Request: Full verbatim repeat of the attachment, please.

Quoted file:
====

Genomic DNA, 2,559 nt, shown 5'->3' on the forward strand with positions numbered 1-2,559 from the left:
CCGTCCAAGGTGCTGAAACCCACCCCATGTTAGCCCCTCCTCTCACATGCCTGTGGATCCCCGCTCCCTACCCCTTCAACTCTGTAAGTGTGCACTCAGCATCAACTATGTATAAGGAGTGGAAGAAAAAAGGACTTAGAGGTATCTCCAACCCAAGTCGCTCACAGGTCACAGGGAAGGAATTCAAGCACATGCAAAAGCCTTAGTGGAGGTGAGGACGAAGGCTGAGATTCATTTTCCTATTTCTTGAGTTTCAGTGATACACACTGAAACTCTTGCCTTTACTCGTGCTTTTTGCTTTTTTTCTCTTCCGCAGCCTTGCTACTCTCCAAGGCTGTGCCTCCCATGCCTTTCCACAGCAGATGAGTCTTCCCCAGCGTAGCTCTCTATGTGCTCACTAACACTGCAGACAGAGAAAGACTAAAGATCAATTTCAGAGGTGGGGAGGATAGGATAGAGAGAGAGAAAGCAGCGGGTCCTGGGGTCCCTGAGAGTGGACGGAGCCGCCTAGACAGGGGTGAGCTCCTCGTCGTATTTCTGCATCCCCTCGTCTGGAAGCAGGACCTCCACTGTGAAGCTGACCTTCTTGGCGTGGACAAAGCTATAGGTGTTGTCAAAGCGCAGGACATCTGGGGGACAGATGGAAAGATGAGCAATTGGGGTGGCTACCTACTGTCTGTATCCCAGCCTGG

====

Genomic DNA, 2,559 nt, shown 5'->3' on the forward strand with positions numbered 1-2,559 from the left:
CCGTCCAAGGTGCTGAAACCCACCCCATGTTAGCCCCTCCTCTCACATGCCTGTGGATCCCCGCTCCCTACCCCTTCAACTCTGTAAGTGTGCACTCAGCATCAACTATGTATAAGGAGTGGAAGAAAAAAGGACTTAGAGGTATCTCCAACCCAAGTCGCTCACAGGTCACAGGGAAGGAATTCAAGCACATGCAAAAGCCTTAGTGGAGGTGAGGACGAAGGCTGAGATTCATTTTCCTATTTCTTGAGTTTCAGTGATACACACTGAAACTCTTGCCTTTACTCGTGCTTTTTGCTTTTTTTCTCTTCCGCAGCCTTGCTACTCTCCAAGGCTGTGCCTCCCATGCCTTTCCACAGCAGATGAGTCTTCCCCAGCGTAGCTCTCTATGTGCTCACTAACACTGCAGACAGAGAAAGACTAAAGATCAATTTCAGAGGTGGGGAGGATAGGATAGAGAGAGAGAAAGCAGCGGGTCCTGGGGTCCCTGAGAGTGGACGGAGCCGCCTAGACAGGGGTGAGCTCCTCGTCGTATTTCTGCATCCCCTCGTCTGGAAGCAGGACCTCCACTGTGAAGCTGACCTTCTTGGCGTGGACAAAGCTATAGGTGTTGTCAAAGCGCAGGACATCTGGGGGACAGATGGAAAGATGAGCAATTGGGGTGGCTACCTACTGTCTGTATCCCAGCCTGG